Ssides From United States of America, joined Feb 2001, 4059 posts, RR: 20 Posted (11 years 2 months 3 weeks 5 hours ago) and read 2345 times:
The recent thread about 717s and powerbacks made me think of another issue: can RJs such as the CRJ and ERJ do powerbacks as well? At ABI, which gets ERJs from CoEx and AAEagle, the jetways move a long, long way away from the aircraft. There are no tugs at ABI, so I'm wondering whether the jetways move such a long distance to allow the aircraft to turn around without powerbacking. Anyone know?
BA From United States of America, joined May 2000, 11154 posts, RR: 58
Reply 1, posted (11 years 2 months 3 weeks 5 hours ago) and read 2327 times:
No they cannot. There engines are mounted too low to the ground (since RJ's are low themselves) that they were not certified for pushback for the same reason why 737s, A320s, etc. are not certified for pushbacks. The issue is that they kick up a lot of debris which can injure ground crew and cause other damage, even to the plane itself.
Not really an issue for aircraft like the DC-9, MD-80, Fokker F100 because the engines are mounted quite high.
"Generosity is giving more than you can, and pride is taking less than you need." - Khalil Gibran
PSU.DTW.SCE From United States of America, joined Jan 2002, 7888 posts, RR: 27
Reply 4, posted (11 years 2 months 3 weeks 4 hours ago) and read 2187 times:
Yes, many outstations, and even some gates at more congested airports are designed to alliviate the need for a pushback tug or powerbacks. For gates without jetways its easy. To use a jetway, and simply "spin-off" the gate, you need a long jetway that can rotate out of the aicraft footprint. Where there is adequate space a smaller stations to eliminate the need for tugs, gates were designed in this fashion.
Capt078 From United States of America, joined Jul 2003, 421 posts, RR: 1
Reply 5, posted (11 years 2 months 3 weeks 3 hours ago) and read 2124 times:
while i do not know about the canadair regional jet (crj), i have been on an embraer regional jet (erj-135) that did a pushback. it was a flight from grand rapids to cleveland on continental express. the captain got on the intercom and announced to the passengers that we would be doing the pushback because of ground support problems, and that no one should be worried by the added engine sounds. i will say that it was awesome...much more exciting than on a dc-9 or 717.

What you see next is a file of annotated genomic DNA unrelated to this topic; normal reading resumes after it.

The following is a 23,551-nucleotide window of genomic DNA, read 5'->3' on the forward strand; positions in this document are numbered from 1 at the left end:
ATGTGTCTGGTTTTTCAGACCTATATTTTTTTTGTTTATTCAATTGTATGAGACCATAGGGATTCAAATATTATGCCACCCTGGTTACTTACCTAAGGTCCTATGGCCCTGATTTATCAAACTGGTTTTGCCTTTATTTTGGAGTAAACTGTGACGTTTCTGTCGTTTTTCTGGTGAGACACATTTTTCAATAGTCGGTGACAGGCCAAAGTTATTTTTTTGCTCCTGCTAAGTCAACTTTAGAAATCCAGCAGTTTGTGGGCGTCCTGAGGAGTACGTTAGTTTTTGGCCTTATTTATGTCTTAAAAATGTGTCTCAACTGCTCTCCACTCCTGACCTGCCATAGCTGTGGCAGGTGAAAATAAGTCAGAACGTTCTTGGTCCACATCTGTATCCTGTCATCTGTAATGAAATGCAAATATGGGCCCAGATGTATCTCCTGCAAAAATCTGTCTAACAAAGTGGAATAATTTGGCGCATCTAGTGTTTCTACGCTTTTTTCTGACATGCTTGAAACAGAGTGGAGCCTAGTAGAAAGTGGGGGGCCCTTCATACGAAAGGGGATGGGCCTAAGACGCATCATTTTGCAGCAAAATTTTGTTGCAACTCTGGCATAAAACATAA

CanadianNorth From Canada, joined Aug 2002, 3405 posts, RR: 9
Reply 6, posted (11 years 2 months 3 weeks 3 hours ago) and read 2046 times:
ere at YXY we only have the one jetway, and trust me it swings way way way way back, plus it streches out alot too, so we never use tugs or powerbacks... if you know what yer doing, you can get a 763 to just "spin off". The 732s spin off daily here with lotsa room still.
Airdude66 From United States of America, joined Nov 2003, 187 posts, RR: 0
Reply 8, posted (11 years 2 months 3 weeks 2 hours ago) and read 1975 times:
Yes they can do power backs. Most turbine aircraft can. Whether it is acceptable by the carrier or approved for the aircraft type is another issue. Even the Saab can feather the props to reverse - it is not safe for ground crews though.
Srbmod From , joined Dec 1969, posts, RR:
Reply 10, posted (11 years 2 months 2 weeks 6 days 23 hours ago) and read 1893 times:
Powerbacks are most effective on engines that use the bucket type TR shell, as they concentrate more of the trust into one spot. The cascade and petal types, like those on a CRJ and the 737 (300 series and up) spread the thrust out more evenly, so you don't get as powerful of thrust reverse as you do on an engine with the bucket type reversers.
Positive rate From Australia, joined Sep 2001, 2143 posts, RR: 1
Reply 11, posted (11 years 2 months 2 weeks 6 days 23 hours ago) and read 1876 times:
You'd think that given the nature and purpose of the RJ- which is the ability to operate from short, unselaed strips, underdeveloped airports etc. they should be the perfect candidate for powerbacks since tugs might not be available at regional airports.